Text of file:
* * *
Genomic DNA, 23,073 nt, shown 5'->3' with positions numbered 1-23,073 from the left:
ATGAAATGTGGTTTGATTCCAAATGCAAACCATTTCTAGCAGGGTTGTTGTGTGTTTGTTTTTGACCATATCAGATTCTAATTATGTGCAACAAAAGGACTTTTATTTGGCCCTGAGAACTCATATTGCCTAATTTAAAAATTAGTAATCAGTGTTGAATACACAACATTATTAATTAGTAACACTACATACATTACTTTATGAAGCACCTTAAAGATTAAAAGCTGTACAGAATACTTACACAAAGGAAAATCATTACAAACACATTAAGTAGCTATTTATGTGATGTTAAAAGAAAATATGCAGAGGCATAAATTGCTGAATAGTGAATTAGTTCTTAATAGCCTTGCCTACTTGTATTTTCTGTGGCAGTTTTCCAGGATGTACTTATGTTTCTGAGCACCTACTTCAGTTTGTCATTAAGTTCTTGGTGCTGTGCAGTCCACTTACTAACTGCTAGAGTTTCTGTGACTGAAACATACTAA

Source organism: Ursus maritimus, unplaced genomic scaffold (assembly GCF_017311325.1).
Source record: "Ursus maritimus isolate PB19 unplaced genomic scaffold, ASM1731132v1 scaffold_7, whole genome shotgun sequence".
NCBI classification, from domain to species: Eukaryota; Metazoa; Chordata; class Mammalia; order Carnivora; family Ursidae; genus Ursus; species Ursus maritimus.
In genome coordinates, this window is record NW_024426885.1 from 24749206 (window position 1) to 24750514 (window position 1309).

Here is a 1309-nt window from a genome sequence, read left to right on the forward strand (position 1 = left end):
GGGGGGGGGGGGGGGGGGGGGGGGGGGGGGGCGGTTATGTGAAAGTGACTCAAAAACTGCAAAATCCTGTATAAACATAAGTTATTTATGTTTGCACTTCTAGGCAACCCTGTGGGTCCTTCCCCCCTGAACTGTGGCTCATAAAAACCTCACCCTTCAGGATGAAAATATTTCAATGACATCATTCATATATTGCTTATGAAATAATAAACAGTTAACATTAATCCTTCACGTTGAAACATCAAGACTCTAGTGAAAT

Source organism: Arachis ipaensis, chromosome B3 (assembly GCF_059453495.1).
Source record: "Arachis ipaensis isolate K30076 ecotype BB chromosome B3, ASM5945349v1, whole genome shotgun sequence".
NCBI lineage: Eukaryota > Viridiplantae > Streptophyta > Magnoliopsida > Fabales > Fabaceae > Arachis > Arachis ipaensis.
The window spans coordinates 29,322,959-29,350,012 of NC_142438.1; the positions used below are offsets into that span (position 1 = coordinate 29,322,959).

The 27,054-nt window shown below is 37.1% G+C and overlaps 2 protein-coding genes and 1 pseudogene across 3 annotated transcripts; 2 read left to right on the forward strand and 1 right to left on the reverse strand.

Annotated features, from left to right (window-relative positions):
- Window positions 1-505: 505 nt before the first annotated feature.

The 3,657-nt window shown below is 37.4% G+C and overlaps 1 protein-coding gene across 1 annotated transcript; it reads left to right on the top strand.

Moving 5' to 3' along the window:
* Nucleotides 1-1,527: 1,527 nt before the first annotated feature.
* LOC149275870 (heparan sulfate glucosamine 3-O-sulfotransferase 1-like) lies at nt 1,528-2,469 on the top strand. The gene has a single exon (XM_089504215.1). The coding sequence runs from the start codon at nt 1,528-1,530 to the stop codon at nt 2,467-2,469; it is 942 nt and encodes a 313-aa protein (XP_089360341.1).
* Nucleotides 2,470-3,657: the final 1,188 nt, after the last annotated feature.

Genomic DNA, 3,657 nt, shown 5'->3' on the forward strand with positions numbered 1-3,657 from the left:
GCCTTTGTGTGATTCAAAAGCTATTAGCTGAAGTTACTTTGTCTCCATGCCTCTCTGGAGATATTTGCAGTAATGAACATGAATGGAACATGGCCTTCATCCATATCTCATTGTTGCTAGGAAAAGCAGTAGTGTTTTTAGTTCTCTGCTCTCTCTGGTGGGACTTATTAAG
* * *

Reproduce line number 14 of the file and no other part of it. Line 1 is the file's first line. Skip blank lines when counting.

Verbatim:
Annotated features, from left to right (window-relative positions):